November 1, 2012 § 1 Comment
May 2011 There was much more, of which I can only recall bits now. It became too exhausting to keep such a pace and then write it all up at the end of the day. I do remember that the next day Allen, Peter, Jim, Frank, Jack and Lynnice Butler, andSandy and I all went to Eureka Springs to see The Christ of the Ozarks, a tasteless monstrosity built by Gerald L. K. Smith, the anti-Semite. A brochure given out at the statue remarked how it could support two Volkswagen busses from each arm and withstand certain high mile an hour winds. Smith also owned an “art gallery” in Eureka called The Christ Only Art Gallery; however, the first painting you saw when you entered was a painting of Smith. I remember that Allen made a comment to whomever we paid the entry fee that he had a beard just like Jesus had. I also recall that on the drive to Eureka we saw a large Pileated Woodpecker and Frank told us about local woodpeckers. All day Allen had talked about wanting to go to Gabilee, but none of us thought that was a good idea. « Read the rest of this entry »
October 29, 2012 § Leave a comment
Saturday, May 3, 1969—Allen had lunch with his old roommate and met all of the poets in Old Main at 1:30 for a workshop, criticism on the poems, etc.—didn’t get to everybody. I got him off the subject on Lamantia. And then Jim did on Neal Cassidy, which was wonderfully interesting. Allen said he was the only man to ever make it with Cassidy and talked of his gentleness, turning everybody on, his life, death, etc.
About 3:30 we went over to the Student Union for about 30 minutes for cokes and Allen got a sandwich—talked about this and that—just being with him was moving—so beautiful a man. John Clellon Holmes had told me Allen was the only “great” man he had ever met. It’s true, I think—never have I met anyone so humble and so honestly modest. « Read the rest of this entry »
October 26, 2012 § Leave a comment
Friday, May 2, 1969—Rick Ryan, another one of the poets in the Program, Larry, and I picked up Allen and Peter at the hotel at 10:30. We took them to the Student Union to get breakfast. On the way we looked at Steve Pollard’s tree, which was now blocked off because grass (which could never grow under it because of the shade) was being planted there. [Note: Pollard’s tree had been a cause célèbre. Pollard, a U of A student, had climbed the tree to protest the Vietnam war. Threats were made on his life, and students and faculty rallied in support and kept a day and night vigil around the tree for days. I don’t recall now, these 42 years later, what caused him to come down. I assume the grass planting was done to suggest that Pollard’s protectors had ruined the area under the tree.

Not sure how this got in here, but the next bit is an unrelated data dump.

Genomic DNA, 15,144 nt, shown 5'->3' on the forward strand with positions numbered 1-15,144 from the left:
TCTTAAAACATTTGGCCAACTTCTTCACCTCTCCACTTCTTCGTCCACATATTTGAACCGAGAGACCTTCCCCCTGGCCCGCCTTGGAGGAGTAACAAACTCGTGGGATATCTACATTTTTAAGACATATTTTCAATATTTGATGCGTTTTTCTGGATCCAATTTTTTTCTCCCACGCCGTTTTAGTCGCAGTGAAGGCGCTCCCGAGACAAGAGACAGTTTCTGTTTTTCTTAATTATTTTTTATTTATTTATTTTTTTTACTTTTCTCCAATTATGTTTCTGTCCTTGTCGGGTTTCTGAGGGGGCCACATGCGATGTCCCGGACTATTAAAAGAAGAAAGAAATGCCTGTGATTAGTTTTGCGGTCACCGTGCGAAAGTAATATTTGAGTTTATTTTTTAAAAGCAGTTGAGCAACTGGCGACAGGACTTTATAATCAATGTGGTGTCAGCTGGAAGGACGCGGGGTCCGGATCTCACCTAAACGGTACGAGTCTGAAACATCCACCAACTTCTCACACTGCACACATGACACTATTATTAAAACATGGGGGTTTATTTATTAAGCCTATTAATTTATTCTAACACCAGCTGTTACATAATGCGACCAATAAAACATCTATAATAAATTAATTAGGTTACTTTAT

As we wandered into the Student Union, we immediately ran into everybody, and everyone was happy to meet Allen and Peter. They got some food and we pushed three large tables together, which weren’t enough, and we all sat down. In a few minutes Allen had met one of the undergraduate poets, Frank Stanford, whom he took a liking to and they conversed at great length about Ozark folk music. He also soon met the SSOC people [Note: Southern Student Organizing Committee, an anti-war organization similar to Students for a Democratic Society] and Steve Pollard. « Read the rest of this entry »
October 24, 2012 § Leave a comment
May 2011 : I had not forgotten that these pages existed, but I’d not read them since I wrote them in 1969 recording a visit of Allen Ginsberg and Peter Orlovsky to Fayetteville, Arkansas, to give a poetry reading. I had been in correspondence with Allen for a few years. It started simply with a fan letter which he responded graciously to. The accessibility of a famous poet and cultural figure to a kid trying to write poetry at Arkansas State College in Jonesboro, Arkansas, was exhilarating. I had been reading him since I was in the tenth grade. It was the early sixties, and I, too, wanted to Howl. By the time I finally met Allen, I had discovered Wallace Stevens and Richard Wilbur and drifted from his influence. And Allen obviously thought I had become overly ornate, but he did kindly offer to write the introduction to a small limited edition of my poems called Orbs printed in 1968 by Harold Swayder, an artist who made woodcuts for each of the poems. Swayder’s woodcuts and Allen’s kind introduction are the only good things about the book, which, thankfully, was in such a small edition few people have ever seen it. In 1969 I entered the MFA Program in Creative Writing at the University of Arkansas, which at that time was one of only thirteen MFA programs in the country. Because of my connection with Allen, the question arose of whether I might be able to get him to come for a reading. The MFA Program’s budget could not afford his fee, but it was still the beautiful sixties—so he cut the fee in half and for several electrifying days the world seemed to glow. I started keeping a careful record of them, but finally exhaustion overtook me. They were all written in the evenings after a lot of activity and a good bit of drinking, and so a word every now and then is illegible. The following does not presume to be elegant or even well-written prose, and I have not tried to improve upon it, except for deleting a few redundancies. It’s merely a diary of those intense days, a diary I think may hold some interest for others, especially as it relates to Allen and to Frank Stanford.
Thurs. May 1, 1969—Larry Johnson and I drove down from Fayetteville today to Little Rock to meet Peter and Allen as they came in from Arizona. « Read the rest of this entry »